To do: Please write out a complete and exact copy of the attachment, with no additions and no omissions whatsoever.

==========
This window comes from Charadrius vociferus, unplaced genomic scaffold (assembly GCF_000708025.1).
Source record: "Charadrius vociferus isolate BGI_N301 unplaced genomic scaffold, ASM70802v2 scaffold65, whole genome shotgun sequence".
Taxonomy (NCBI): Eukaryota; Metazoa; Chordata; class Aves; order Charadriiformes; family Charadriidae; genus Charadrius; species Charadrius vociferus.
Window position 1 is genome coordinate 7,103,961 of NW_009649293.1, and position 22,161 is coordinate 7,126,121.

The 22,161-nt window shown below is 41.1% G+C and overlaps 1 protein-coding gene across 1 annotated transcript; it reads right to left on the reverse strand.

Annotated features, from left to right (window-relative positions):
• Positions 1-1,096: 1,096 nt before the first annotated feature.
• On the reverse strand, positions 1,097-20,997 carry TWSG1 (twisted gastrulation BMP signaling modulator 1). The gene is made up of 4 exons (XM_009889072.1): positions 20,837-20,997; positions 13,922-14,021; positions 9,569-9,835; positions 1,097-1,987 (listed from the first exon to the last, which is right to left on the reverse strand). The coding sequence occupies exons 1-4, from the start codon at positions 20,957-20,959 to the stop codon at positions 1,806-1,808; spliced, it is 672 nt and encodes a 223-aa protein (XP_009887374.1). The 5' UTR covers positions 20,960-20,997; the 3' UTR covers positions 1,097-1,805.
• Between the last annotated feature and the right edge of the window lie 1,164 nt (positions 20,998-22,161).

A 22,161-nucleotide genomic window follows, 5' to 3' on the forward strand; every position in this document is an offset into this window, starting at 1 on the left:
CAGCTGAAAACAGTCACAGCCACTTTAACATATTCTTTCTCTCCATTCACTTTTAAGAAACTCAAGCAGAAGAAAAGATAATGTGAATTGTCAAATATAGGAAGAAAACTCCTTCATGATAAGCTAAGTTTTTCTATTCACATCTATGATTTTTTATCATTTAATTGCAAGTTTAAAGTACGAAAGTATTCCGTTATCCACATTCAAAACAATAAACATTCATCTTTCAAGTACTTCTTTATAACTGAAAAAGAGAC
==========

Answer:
This window comes from Charadrius vociferus, unplaced genomic scaffold (assembly GCF_000708025.1).
Source record: "Charadrius vociferus isolate BGI_N301 unplaced genomic scaffold, ASM70802v2 scaffold65, whole genome shotgun sequence".
Taxonomy (NCBI): Eukaryota; Metazoa; Chordata; class Aves; order Charadriiformes; family Charadriidae; genus Charadrius; species Charadrius vociferus.
Window position 1 is genome coordinate 7,103,961 of NW_009649293.1, and position 22,161 is coordinate 7,126,121.

The 22,161-nt window shown below is 41.1% G+C and overlaps 1 protein-coding gene across 1 annotated transcript; it reads right to left on the reverse strand.

Annotated features, from left to right (window-relative positions):
• Positions 1-1,096: 1,096 nt before the first annotated feature.
• On the reverse strand, positions 1,097-20,997 carry TWSG1 (twisted gastrulation BMP signaling modulator 1). The gene is made up of 4 exons (XM_009889072.1): positions 20,837-20,997; positions 13,922-14,021; positions 9,569-9,835; positions 1,097-1,987 (listed from the first exon to the last, which is right to left on the reverse strand). The coding sequence occupies exons 1-4, from the start codon at positions 20,957-20,959 to the stop codon at positions 1,806-1,808; spliced, it is 672 nt and encodes a 223-aa protein (XP_009887374.1). The 5' UTR covers positions 20,960-20,997; the 3' UTR covers positions 1,097-1,805.
• Between the last annotated feature and the right edge of the window lie 1,164 nt (positions 20,998-22,161).

A 22,161-nucleotide genomic window follows, 5' to 3' on the forward strand; every position in this document is an offset into this window, starting at 1 on the left:
CAGCTGAAAACAGTCACAGCCACTTTAACATATTCTTTCTCTCCATTCACTTTTAAGAAACTCAAGCAGAAGAAAAGATAATGTGAATTGTCAAATATAGGAAGAAAACTCCTTCATGATAAGCTAAGTTTTTCTATTCACATCTATGATTTTTTATCATTTAATTGCAAGTTTAAAGTACGAAAGTATTCCGTTATCCACATTCAAAACAATAAACATTCATCTTTCAAGTACTTCTTTATAACTGAAAAAGAGAC